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Everything You Need to Know About Debentures In Hong Kong (and more)

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When navigating the school application process in Hong Kong, one word parents hear over and over again is “debenture” – and it’s almost always followed by a usually mind-blowing figure.  This week, Ruth Benny, Head Girl of Top Schools and Sassy Mama’s very own education expert, tells us what we need to know about the debenture system and how it works.


A debenture is the traditional name given to a loan agreement where the borrower is an institutional borrower. For our purposes, the institution is a school. The money raised by the debentures becomes a part of the school’s capital structure, and the school may use the funds raised through debentures in any way it chooses.

The debenture, but not the interest earned on it, is usually reimbursed after the child leaves the school. However, some schools do not reimburse at all and some debentures even depreciate.

For Hong Kong schools, debentures are sometimes also called:

• Capital Notes

• Nomination Rights

• Foundation Certificate

• Capital Contribution

…there are a few other terms as well, but they are essentially still debentures.

While not all schools have debentures, some schools offer a variety of debentures – and the international schools have the priciest ones.


Many schools (even some pre-schools!) in Hong Kong require that the parents of new students pay a debenture on admission. Parents can sometimes buy a debenture before beginning the admissions process and earn some priority in the selection system.

Some schools that offer debentures also offer parents an alternative method of funding the school – a capital levy. This is different from a debenture in that it is paid yearly and not in one lump sum. It may amount to the same or more than the debenture over the course of the child’s schooling and is not refundable.

Most schools state that the fees are generally set at a level which covers most if not all of the school’s running costs, but not its capital costs. So, debentures are how parents of students contribute to the long-term funding of the School.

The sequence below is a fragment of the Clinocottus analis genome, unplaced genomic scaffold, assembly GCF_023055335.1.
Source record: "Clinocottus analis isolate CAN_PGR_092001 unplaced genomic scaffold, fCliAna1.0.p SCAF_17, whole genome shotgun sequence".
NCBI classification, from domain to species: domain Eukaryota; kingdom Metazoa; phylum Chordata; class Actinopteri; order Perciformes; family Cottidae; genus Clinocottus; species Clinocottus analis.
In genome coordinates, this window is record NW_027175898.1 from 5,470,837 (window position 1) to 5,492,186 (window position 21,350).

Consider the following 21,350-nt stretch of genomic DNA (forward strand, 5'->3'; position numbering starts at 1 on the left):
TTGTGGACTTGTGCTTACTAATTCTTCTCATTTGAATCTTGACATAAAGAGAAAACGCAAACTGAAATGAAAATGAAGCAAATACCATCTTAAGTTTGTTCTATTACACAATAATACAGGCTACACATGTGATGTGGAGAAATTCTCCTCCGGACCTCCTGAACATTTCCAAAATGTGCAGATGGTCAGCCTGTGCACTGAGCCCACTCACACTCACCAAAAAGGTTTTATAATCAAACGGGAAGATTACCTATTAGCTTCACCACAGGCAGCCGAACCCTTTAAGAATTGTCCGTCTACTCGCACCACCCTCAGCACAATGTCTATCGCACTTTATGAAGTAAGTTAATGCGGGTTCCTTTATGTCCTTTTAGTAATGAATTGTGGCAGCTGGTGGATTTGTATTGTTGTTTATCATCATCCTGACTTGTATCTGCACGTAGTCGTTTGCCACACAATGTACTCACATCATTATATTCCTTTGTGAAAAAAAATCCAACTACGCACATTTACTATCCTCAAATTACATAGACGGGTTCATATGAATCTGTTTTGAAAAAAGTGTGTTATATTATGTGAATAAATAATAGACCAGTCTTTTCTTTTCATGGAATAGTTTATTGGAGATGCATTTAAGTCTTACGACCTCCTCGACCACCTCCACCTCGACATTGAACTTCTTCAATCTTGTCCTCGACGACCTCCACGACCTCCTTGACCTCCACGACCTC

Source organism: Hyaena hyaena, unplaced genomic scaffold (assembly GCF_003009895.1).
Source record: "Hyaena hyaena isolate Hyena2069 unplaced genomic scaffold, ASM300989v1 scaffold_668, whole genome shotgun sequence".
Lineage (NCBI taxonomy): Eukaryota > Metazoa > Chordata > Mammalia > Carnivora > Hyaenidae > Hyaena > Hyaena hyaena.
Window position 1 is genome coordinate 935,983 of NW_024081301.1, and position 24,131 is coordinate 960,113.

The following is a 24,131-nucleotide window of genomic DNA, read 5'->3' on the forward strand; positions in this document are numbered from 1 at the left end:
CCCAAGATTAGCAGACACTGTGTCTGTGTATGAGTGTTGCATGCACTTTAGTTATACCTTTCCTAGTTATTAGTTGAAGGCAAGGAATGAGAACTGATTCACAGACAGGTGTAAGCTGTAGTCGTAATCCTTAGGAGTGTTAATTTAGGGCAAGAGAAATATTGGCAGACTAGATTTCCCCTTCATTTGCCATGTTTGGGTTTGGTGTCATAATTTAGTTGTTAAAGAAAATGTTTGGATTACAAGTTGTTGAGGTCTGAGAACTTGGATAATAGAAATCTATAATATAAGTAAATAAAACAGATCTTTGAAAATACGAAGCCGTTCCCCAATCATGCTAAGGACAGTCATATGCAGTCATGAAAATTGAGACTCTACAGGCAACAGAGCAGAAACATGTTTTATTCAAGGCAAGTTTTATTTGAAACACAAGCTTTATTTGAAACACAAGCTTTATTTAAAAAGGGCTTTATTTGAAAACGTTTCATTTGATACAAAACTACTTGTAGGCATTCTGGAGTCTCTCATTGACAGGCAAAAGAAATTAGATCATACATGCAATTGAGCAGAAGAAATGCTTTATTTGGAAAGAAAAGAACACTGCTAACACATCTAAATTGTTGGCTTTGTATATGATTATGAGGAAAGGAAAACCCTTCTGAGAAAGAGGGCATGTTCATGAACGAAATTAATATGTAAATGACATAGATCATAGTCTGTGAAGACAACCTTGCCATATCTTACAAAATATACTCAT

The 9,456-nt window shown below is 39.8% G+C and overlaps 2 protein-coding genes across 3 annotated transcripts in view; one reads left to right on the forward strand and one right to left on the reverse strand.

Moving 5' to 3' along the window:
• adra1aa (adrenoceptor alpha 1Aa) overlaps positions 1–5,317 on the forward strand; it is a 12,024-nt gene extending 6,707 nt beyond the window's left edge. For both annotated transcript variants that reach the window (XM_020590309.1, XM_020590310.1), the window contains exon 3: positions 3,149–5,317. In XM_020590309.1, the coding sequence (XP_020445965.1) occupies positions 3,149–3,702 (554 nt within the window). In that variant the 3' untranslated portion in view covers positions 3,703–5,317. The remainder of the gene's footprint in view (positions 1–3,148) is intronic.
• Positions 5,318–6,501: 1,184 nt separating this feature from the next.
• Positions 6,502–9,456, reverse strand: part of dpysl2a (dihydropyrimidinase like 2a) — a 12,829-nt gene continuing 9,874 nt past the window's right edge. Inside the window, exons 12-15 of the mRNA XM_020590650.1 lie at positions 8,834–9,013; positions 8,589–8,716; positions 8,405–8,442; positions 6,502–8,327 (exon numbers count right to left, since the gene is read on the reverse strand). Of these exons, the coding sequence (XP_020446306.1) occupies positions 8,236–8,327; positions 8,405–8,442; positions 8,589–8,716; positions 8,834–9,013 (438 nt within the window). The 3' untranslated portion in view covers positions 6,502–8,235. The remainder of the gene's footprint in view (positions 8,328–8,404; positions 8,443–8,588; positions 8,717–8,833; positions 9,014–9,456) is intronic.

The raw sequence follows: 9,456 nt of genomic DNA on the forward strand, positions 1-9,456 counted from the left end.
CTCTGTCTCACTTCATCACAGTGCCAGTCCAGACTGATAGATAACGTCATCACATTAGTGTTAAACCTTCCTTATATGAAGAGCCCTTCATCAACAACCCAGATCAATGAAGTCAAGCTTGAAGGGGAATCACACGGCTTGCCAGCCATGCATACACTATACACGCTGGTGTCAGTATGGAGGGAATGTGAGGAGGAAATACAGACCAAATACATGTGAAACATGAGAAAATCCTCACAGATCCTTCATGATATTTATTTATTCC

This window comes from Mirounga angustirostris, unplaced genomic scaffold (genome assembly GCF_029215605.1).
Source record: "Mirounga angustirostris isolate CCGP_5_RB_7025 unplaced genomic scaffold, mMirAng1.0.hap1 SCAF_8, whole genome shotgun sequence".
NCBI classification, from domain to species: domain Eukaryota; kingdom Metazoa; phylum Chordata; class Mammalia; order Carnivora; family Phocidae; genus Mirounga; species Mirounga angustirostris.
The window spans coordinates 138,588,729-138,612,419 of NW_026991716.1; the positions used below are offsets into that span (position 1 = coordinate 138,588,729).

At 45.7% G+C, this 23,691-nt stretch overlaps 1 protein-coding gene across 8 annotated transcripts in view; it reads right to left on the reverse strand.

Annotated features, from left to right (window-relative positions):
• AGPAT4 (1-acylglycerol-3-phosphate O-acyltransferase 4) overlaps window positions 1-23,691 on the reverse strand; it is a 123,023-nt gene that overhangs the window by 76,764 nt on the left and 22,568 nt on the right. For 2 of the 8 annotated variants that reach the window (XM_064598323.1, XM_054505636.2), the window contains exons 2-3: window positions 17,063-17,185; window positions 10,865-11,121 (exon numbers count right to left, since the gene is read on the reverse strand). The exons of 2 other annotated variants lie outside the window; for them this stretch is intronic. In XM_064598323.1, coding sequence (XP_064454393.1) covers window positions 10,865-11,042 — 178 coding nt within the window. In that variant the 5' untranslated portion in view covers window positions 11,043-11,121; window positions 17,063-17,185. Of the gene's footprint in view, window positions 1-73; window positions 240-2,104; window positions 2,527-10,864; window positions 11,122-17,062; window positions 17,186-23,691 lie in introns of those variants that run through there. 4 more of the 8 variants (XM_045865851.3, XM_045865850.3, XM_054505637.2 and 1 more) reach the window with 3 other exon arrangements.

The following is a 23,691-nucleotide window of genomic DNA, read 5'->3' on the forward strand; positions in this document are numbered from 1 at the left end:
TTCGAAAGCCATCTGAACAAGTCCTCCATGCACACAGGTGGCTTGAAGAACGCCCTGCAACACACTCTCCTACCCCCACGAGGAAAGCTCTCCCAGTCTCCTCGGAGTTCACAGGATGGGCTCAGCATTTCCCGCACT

They range from HK$25,000 for ESF to HK$10million for the top international schools for each child. Some schools reduce the price for the second and third child entering the same school.

Some schools will offer discounts or relief on the debenture if the financial situation of the family warrants it. In this case, the debenture may be as low as $10,000 or waived entirely.

You may also be able to buy a debenture on the ‘second-hand market’. This means that the school has ‘sold out’ and existing holders can transfer them to others. The price of this transfer may be set by market demands or the school may cap it. The school may also take a cut of the sale price.


Common types include:

• Individual/Corporate

• Refundable/non-refundable or depreciating

An individual debenture applies to one child in a family and cannot normally be transferred. A corporate debenture is held by a corporation and can be used for a child of an employee. The corporation may transfer this debenture to another employee at any time, if the employee leaves their employ. Some schools will allow flexibility in allowing the child to stay at the school and some schools will insist that the child withdraws immediately if s/he is no longer associated with that corporate debenture.

For families relocating to Hong Kong, they may ask the HR in their home country whether the company holds any corporate debentures for schools in Hong Kong and start their search there.

Some schools will refund the full amount, without interest and less any penalties, to the parents once the child leaves the school, while at other schools they depreciate over a certain number of years – sometimes to zero. In at least one school, the debenture depreciates to zero in seven years. If a child is to continue on in the school, the parents must buy a new debenture or the child will not be allowed to stay in the school.


It’s certainly a confusing system and it can be difficult to talk about debentures in a general way as the schools really do vary in what they call them, how they charge for them and how they use them. Be sure to speak with someone in the finance or admissions office of the schools you are considering to ensure that you fully understand their system and how it operates. And be sure to checkout the Top Schools website to learn more.

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